Why Leaving New York City Was My Only Choice

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I’ve lived in New York for four years and
364 days, but if you told me it’s actually been three trillion lifetimes, I’d believe
you. It’s home. It’s family. It’s life… It’s time to leave. Why did I move here in the first place? Why did I give up not knowing what an egg
cream is, or calling soda “pop”? Why did I give all those things up? Because I’ve been a New Yorker since birth. I just had to move here to seal the deal. I moved here to find myself. And find myself, I did. I’m a big, brave person. I take life by the bull horns. I came here for a job but what I found was
life. I found friends, some with tattoos, some without. I saw something. And I said something. In the words of a fellow New Yorker Jay Z,
I’ve got a New York state of mind. New York changes you. It gets in your blood. There’s no cauterizing New York. It hardens you into a speed walking cell phone
talking east coaster with an attitude. You enter as a boy but leave a man. You enter as a girl but leave a woman. You enter as a puppy but leave a doggy. Et cetera. New Yorkers say New York has the best of everything. The best water. The best pizza. That’s the people of New York for you. Resilient. All that may be true, but they don’t tell
you how New York has the best Broadway shows, or the best Rockefeller tree ceremony or certainly
the best Empire State Building. Want a pro-tip from a real New Yorker? Don’t bother with the Sbarro Pizza in Times
Square. Go to the Sbarro on 7th and 33rd instead. I swear they do something to the crust that’s
a total game changer. Must be the water. New Yorkers are tough. They share crowded trains with rats during
rush hour. Every mattress is infested with bed bugs. They kill each other in the streets over who
makes the best empanada (they’re all terrible). The MTA hasn’t sent an F train in three
years but enter the 2nd avenue F train station at any time and you’ll see thousands of
New Yorkers waiting patiently for their train. New Yorkers never complain. As amazing as New York is, it also has it’s
faults. Maybe it’s not “cool” to talk negatively
about the greatest place on earth, but light must be shed on the truth. It’s rarely brought up, but it is very difficult
to live here. There’s a perception that New York City
is easy to move to and find success in, but the truth is more complicated than that. Contrary to popular belief, the cost of living
in New York is higher than many other places. Even on a 6-figure salary it can be difficult
to live in a two bedroom apartment in Greenwich village, go to your favorite brunch spot twice
every weekend, and maintain your Equinox membership. You might only be able to take cabs most of
the time, not all of the time. And no one has ever successfully dated anyone
else in New York. They’re too busy with work, their hobby,
or their other poly-relationship to give you the time of day. Dating Apps? Better buckle every seatbelt you can find
in your uber, because you’re in for one heckuva rocky landing. Every New Yorker has a horror story about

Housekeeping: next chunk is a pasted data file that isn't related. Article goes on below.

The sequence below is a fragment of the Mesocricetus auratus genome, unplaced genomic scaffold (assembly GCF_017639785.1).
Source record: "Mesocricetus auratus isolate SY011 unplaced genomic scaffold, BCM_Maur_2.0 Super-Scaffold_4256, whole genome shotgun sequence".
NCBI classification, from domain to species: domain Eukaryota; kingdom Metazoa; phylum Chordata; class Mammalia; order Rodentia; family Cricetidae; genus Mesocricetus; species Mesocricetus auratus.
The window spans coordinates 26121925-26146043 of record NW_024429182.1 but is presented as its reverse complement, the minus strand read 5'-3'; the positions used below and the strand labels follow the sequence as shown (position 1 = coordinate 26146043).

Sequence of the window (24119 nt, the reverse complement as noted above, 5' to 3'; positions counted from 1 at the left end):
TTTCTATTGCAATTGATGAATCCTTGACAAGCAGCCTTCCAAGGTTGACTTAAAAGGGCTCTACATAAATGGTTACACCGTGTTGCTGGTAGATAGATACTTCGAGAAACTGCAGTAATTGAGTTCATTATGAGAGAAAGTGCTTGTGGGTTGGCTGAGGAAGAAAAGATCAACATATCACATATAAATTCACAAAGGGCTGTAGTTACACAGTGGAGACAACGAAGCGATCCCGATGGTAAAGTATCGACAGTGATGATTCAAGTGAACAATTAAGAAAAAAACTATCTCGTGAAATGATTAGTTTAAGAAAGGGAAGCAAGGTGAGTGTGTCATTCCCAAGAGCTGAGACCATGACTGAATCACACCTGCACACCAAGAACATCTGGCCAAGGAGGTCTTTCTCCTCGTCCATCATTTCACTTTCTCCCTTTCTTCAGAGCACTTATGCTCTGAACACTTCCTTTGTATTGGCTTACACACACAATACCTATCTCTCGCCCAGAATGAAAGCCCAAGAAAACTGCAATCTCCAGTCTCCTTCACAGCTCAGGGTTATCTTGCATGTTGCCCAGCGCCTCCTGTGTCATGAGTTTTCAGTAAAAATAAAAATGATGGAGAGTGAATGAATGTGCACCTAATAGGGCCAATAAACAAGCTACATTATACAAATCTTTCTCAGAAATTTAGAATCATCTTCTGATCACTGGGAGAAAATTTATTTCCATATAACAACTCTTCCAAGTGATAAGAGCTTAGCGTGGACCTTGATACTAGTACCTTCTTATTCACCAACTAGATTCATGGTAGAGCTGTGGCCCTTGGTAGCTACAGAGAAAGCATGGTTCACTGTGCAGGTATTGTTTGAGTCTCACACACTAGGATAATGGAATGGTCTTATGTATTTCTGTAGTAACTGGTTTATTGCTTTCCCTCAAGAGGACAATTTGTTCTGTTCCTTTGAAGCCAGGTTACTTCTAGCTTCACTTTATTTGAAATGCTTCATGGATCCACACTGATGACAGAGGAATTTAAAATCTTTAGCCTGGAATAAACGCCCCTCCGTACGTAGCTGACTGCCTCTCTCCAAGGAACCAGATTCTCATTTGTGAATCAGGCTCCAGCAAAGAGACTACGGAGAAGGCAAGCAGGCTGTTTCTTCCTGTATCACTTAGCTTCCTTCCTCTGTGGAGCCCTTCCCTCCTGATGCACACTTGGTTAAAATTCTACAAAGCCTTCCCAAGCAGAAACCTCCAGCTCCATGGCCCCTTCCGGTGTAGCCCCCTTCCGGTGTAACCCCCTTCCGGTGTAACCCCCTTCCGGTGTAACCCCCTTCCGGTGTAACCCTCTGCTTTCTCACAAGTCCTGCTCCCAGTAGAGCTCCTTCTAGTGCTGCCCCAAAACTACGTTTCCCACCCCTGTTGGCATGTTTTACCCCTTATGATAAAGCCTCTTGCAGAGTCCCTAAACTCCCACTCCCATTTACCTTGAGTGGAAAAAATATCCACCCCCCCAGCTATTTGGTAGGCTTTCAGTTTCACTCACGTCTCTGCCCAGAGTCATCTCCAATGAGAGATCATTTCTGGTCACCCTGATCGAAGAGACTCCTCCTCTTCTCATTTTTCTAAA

being swiped right on too many times or accidentally going on a date with three people in the same
night. Dating is for the flyover states. The difference between a bodega and a deli
is astoundingly unclear. Try asking for clarification from the owner
and they’ll lie to your face just to throw you off the trail. They call it the city that never sleeps. I miss sleeping. There’s also no discount on a subscription
to The New York Times just because you live here. But it’s time for me to leave this gleaming
beacon of melting pots. Some people say you have to live in New York
for ten years before you’re considered a New Yorker. My friend Anna says it only takes five years,
and in one day, I’ll have been here for just that long. In one day, I’ll also be saying goodbye
to this city. I’m not leaving because I’m miserable
and never appreciated how hard you have to work every day here and I never fit in because
I treated my time here like a second college experience instead of the beginning of adulthood. No, it’s just one of those funny quirks
of life that I’m waiting to leave until the day I’m able to tell people that I’m
a real New Yorker. I’m leaving because I won New York City. I did it. I beat it. I came here with nothing, and I survived. And once you win, you have to leave. I won faster than most people lose. Goodbye townhouse with unfairly-small in-unit
washer/dryer and expensive garage. Goodbye rude Fresh Direct delivery guy. Goodbye creepy foreign doorman who could never
pronounce my name right because of his weird gross accent. I’m going to take my show on the road and
keep looking for the things I didn’t find in New York: love, inner peace, an ease to
my 24/7 existential dread. There are just too many self absorbed people
living here who think their privileged, banal, and easily accessible experience is somehow
unique or interesting. I’ve made it here, and now I leave to make
it everywhere. Thank you! Make sure to check my Medium.com post next
week on how, whichever type of Christmas tree you bought this year, it was the wrong kind.

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